The end of last year saw a reform regarding the authorisation of constructions and urban planning. After a few months, this reform was however cancelled; yet there is still hope for a modern legislation.


On 27.12.2016, the Government Emergency Ordinance no.100/2016 (GEO 100) brought significant amendments to Law no.50/1991 on the authorisation of construction works and Law no.350/2001 on land planning and urbanism. This GEO aimed to provide a more coherent legal framework for the approval of city plans and the issue of building permits with the final goal of ensuring the sustainable development of cities, and less complicated and time-consuming procedures for property development in Romania.

The amendments introduced by GEO 100 were welcomed by practitioners and investors alike. Nevertheless, this GEO was repealed on 05.05.2017 by the Romanian legislator via Law no.86/2017. Surprising as it might seem, this abrogation has been explained by officials of the Romanian Government as being due to the legislator’s intention to completely renew [the old and outdated] Law no.50 on the authorisation of construction works, and to replace it with a new piece of legislation containing a more flexible legal framework adapted to the current market requirements.

The silver lining in the incoherent legislative policy of the Romanian lawmaker is that a reform of the legal framework in the field of city planning and construction authorisation is under way; the positive amendments made by GEO 100 are expected to be incorporated in the new law currently being drafted. Against this background, the main amendments introduced by GEO 100 are:

Use of electronic means in the building permit procedure

GEO 100 expressly regulated the issuing of urbanism certificates by local authorities in electronic form, and the obligation of investors to notify – also in electronic form – the commencement of the construction works to the building permit issuing authority and the State Construction Inspectorate. Furthermore, under GEO 100, all institutions and economic operators competent to issue the approvals and consents necessary for obtaining the building permit according to the urbanism certificate were required to allow applicants to file their documentation and to obtain the requested approvals/consents via electronic means.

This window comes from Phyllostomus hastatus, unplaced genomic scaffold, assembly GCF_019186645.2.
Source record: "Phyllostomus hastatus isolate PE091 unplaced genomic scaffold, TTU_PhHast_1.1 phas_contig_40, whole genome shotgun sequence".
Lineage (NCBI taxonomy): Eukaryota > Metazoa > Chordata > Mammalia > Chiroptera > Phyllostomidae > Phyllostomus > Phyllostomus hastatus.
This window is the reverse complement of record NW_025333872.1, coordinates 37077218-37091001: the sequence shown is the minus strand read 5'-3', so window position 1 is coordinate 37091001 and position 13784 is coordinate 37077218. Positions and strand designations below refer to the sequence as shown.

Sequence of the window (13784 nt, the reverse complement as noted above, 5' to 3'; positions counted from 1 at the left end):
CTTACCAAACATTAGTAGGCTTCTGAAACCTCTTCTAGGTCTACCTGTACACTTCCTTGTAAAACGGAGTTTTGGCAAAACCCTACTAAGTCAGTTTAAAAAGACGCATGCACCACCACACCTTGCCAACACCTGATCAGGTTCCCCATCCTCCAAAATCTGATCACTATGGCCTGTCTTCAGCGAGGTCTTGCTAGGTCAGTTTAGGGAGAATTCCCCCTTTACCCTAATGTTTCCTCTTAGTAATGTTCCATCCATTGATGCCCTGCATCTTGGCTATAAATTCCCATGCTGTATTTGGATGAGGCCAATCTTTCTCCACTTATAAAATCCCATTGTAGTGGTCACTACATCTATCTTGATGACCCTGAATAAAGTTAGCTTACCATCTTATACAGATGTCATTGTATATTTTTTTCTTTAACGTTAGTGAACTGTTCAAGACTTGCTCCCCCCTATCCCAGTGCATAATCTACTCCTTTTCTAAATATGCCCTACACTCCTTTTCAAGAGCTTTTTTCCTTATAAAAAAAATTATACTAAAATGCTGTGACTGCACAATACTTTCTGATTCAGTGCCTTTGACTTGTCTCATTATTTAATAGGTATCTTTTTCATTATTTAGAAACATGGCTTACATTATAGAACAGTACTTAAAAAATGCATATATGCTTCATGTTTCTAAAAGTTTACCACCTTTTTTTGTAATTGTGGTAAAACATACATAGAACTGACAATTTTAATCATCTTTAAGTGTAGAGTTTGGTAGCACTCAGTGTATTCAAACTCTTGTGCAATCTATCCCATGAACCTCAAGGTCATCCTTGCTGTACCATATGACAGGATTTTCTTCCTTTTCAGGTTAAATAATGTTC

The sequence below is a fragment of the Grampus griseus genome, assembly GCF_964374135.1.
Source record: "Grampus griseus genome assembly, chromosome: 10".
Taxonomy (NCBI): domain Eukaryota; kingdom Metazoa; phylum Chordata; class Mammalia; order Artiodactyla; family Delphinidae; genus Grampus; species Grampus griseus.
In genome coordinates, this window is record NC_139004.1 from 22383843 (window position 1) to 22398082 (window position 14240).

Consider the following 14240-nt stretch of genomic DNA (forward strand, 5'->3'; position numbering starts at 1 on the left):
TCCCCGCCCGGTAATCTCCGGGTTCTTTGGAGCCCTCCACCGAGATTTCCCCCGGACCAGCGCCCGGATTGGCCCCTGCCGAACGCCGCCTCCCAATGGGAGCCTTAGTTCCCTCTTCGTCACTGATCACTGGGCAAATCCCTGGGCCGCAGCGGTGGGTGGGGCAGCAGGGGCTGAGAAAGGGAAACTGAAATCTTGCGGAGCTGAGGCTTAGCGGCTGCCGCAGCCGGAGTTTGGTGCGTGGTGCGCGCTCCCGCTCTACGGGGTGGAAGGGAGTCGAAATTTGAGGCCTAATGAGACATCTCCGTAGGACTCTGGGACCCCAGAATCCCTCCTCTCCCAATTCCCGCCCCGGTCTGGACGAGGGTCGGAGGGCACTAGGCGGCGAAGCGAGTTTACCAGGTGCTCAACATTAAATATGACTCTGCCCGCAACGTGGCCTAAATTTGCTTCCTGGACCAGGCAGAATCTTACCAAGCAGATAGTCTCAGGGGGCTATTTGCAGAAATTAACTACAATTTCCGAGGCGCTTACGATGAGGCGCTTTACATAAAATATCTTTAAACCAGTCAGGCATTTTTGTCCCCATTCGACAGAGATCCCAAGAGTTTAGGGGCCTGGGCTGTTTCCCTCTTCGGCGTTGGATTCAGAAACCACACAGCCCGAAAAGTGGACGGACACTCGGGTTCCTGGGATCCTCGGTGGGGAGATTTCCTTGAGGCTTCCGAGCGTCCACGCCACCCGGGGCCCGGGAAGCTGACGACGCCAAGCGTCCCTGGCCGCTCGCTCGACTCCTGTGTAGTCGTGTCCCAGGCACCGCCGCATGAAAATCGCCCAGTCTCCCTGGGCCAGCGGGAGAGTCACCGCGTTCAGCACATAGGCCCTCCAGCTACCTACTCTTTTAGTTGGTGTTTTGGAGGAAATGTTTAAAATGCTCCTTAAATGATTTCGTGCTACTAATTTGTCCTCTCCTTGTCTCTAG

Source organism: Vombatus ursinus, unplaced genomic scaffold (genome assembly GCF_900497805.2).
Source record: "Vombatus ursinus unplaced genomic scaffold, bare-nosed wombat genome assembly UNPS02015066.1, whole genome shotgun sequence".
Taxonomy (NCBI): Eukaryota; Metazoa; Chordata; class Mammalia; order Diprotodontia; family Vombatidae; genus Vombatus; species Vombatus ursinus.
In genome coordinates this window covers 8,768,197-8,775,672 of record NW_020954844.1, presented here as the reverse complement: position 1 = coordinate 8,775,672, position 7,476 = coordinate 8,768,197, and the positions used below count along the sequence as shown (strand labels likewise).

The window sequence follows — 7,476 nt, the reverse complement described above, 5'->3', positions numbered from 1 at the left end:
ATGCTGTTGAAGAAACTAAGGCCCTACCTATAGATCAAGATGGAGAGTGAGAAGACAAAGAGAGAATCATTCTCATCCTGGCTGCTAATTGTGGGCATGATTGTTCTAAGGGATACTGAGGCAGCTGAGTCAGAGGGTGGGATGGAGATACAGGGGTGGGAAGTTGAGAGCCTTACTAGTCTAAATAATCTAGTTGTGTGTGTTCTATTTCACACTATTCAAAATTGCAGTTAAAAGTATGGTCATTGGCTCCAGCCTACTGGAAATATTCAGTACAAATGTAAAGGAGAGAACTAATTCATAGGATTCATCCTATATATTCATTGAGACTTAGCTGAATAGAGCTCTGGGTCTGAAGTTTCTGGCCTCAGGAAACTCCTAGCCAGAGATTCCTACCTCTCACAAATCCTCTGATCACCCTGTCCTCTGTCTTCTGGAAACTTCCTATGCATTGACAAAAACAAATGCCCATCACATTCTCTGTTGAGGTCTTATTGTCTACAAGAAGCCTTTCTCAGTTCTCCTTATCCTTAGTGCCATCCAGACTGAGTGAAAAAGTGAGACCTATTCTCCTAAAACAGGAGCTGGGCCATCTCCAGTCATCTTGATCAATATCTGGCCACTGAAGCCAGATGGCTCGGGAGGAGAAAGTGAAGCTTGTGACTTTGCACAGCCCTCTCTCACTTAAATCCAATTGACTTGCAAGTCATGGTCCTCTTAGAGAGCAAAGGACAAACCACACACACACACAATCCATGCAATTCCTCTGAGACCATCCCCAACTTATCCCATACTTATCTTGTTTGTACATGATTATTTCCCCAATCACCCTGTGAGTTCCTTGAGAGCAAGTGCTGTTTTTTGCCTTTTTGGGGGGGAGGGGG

Validity of approvals/consents during project implementation

Given that procedures for the approval of city plans or building permits can be quite time-consuming, especially when complex investments are involved, it is not uncommon, in practice, that approvals/consents obtained early in the permit procedure expire by the time investors obtain all other documents needed to file for the approval of the city plan/ building permit. To avoid having to re-apply for such approvals/consents, GEO 100 clarified that approvals/consents remain valid for the duration of the investment until completion of the construction works and signing of the final hand-over protocol.

Procedure for approval of zonal urban plans amended

Zonal urban plans (Rom. planuri urbanistice zonale, PUZ) are often required, in practice, to modify or detail the provisions of the relevant general urban plans, so that the legal requirements can be adapted to the characteristics of a specific investment. GEO 100 introduced a series of amendments concerning the procedure for approving a PUZ, expressly designed to support sustainable city development (eg. an area which is to form the object of the PUZ must be delimited by at least three public roads or by natural elements of the environment, in the case of a PUZ approved for inner-city areas; in the case of a PUZ aiming to extend the existing inner city, the area studied in the PUZ must be at least 5,000 m2).

New sanctions in procedure regarding city plans/ building permits

To accelerate the procedures for the approval of city plans and the issue of building permits, GEO 100 introduced a series of new sanctions for officials, public institutions or economic operators involved in these procedures, such as:

i) failure to submit in good time the city planning documentation for approval, to inform and consult the public as required, or to issue in good time the decision for the approval or rejection of said documentation: these were considered administrative offences carrying fines of up to RON 25,000 or 50,000;

ii) failure to issue the underlying approvals/consents for the building permit was also deemed an administrative offence carrying a fine of up to RON 30,000.


The amendments introduced by GEO 100 concerning the approval of city plans and the issuing of building permits were welcomed by practitioners and investors alike. So the recent repeal of GEO 100 has left many wondering whether there is still hope for a coherent legal framework that would foster dynamic investments and sustainable city development.

The silver lining is that the positive amendments brought by GEO 100 are expected to be incorporated in the new law currently being drafted by the Romanian legislator. Furthermore, some of these amendments have already been put into practice (eg. several local public authorities have announced the issue of urbanism certificates in electronic form). They are also likely to be upheld after the repeal of GEO 100, considering their beneficial impact in practice.

Although no timeframe for the adoption of the new law has been made public, the signs of an upcoming reform are positive.